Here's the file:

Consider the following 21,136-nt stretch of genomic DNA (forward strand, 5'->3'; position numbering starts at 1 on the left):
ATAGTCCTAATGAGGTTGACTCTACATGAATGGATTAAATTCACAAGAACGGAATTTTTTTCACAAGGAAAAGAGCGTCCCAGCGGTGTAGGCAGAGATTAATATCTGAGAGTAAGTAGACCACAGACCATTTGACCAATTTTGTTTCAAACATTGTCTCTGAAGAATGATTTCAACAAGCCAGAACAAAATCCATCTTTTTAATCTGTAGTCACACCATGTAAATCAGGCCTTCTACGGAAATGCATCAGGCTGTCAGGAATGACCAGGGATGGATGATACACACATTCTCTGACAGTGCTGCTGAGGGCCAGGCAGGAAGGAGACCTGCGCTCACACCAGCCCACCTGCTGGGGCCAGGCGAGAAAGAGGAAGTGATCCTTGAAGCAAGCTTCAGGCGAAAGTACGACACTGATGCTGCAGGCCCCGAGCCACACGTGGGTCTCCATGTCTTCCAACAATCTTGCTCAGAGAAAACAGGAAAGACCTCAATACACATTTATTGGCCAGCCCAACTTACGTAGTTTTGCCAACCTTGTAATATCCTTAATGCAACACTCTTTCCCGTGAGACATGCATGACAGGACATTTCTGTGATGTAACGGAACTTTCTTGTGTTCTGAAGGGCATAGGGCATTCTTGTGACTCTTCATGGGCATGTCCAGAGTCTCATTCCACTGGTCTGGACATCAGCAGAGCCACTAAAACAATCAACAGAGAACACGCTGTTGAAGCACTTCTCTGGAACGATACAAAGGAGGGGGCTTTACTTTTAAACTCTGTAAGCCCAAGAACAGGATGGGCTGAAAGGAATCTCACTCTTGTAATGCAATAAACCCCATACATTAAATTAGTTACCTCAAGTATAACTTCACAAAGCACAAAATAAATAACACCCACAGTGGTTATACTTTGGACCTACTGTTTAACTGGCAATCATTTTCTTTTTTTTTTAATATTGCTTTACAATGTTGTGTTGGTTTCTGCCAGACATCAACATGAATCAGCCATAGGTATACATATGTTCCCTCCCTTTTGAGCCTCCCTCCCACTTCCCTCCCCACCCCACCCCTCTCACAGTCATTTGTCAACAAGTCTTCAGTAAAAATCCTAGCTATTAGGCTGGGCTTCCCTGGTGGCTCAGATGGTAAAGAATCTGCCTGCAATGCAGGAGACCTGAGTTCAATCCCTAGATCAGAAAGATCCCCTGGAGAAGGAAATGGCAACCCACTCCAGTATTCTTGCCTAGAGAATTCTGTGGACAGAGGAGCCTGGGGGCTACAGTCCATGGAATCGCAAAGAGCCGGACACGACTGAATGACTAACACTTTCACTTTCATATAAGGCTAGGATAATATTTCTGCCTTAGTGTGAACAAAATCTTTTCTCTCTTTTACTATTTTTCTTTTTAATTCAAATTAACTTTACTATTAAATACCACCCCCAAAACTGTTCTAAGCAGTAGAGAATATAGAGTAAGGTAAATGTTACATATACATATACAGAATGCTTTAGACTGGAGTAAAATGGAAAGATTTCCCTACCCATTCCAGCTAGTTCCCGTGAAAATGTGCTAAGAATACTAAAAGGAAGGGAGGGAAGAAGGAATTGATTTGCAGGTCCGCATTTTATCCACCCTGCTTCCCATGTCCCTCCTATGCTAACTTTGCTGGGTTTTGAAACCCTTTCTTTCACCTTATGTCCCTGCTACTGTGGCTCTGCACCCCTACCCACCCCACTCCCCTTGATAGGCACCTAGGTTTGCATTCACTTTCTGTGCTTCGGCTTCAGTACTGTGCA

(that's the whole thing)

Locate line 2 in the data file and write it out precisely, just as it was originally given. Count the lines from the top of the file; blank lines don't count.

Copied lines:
ATAGTCCTAATGAGGTTGACTCTACATGAATGGATTAAATTCACAAGAACGGAATTTTTTTCACAAGGAAAAGAGCGTCCCAGCGGTGTAGGCAGAGATTAATATCTGAGAGTAAGTAGACCACAGACCATTTGACCAATTTTGTTTCAAACATTGTCTCTGAAGAATGATTTCAACAAGCCAGAACAAAATCCATCTTTTTAATCTGTAGTCACACCATGTAAATCAGGCCTTCTACGGAAATGCATCAGGCTGTCAGGAATGACCAGGGATGGATGATACACACATTCTCTGACAGTGCTGCTGAGGGCCAGGCAGGAAGGAGACCTGCGCTCACACCAGCCCACCTGCTGGGGCCAGGCGAGAAAGAGGAAGTGATCCTTGAAGCAAGCTTCAGGCGAAAGTACGACACTGATGCTGCAGGCCCCGAGCCACACGTGGGTCTCCATGTCTTCCAACAATCTTGCTCAGAGAAAACAGGAAAGACCTCAATACACATTTATTGGCCAGCCCAACTTACGTAGTTTTGCCAACCTTGTAATATCCTTAATGCAACACTCTTTCCCGTGAGACATGCATGACAGGACATTTCTGTGATGTAACGGAACTTTCTTGTGTTCTGAAGGGCATAGGGCATTCTTGTGACTCTTCATGGGCATGTCCAGAGTCTCATTCCACTGGTCTGGACATCAGCAGAGCCACTAAAACAATCAACAGAGAACACGCTGTTGAAGCACTTCTCTGGAACGATACAAAGGAGGGGGCTTTACTTTTAAACTCTGTAAGCCCAAGAACAGGATGGGCTGAAAGGAATCTCACTCTTGTAATGCAATAAACCCCATACATTAAATTAGTTACCTCAAGTATAACTTCACAAAGCACAAAATAAATAACACCCACAGTGGTTATACTTTGGACCTACTGTTTAACTGGCAATCATTTTCTTTTTTTTTTAATATTGCTTTACAATGTTGTGTTGGTTTCTGCCAGACATCAACATGAATCAGCCATAGGTATACATATGTTCCCTCCCTTTTGAGCCTCCCTCCCACTTCCCTCCCCACCCCACCCCTCTCACAGTCATTTGTCAACAAGTCTTCAGTAAAAATCCTAGCTATTAGGCTGGGCTTCCCTGGTGGCTCAGATGGTAAAGAATCTGCCTGCAATGCAGGAGACCTGAGTTCAATCCCTAGATCAGAAAGATCCCCTGGAGAAGGAAATGGCAACCCACTCCAGTATTCTTGCCTAGAGAATTCTGTGGACAGAGGAGCCTGGGGGCTACAGTCCATGGAATCGCAAAGAGCCGGACACGACTGAATGACTAACACTTTCACTTTCATATAAGGCTAGGATAATATTTCTGCCTTAGTGTGAACAAAATCTTTTCTCTCTTTTACTATTTTTCTTTTTAATTCAAATTAACTTTACTATTAAATACCACCCCCAAAACTGTTCTAAGCAGTAGAGAATATAGAGTAAGGTAAATGTTACATATACATATACAGAATGCTTTAGACTGGAGTAAAATGGAAAGATTTCCCTACCCATTCCAGCTAGTTCCCGTGAAAATGTGCTAAGAATACTAAAAGGAAGGGAGGGAAGAAGGAATTGATTTGCAGGTCCGCATTTTATCCACCCTGCTTCCCATGTCCCTCCTATGCTAACTTTGCTGGGTTTTGAAACCCTTTCTTTCACCTTATGTCCCTGCTACTGTGGCTCTGCACCCCTACCCACCCCACTCCCCTTGATAGGCACCTAGGTTTGCATTCACTTTCTGTGCTTCGGCTTCAGTACTGTGCA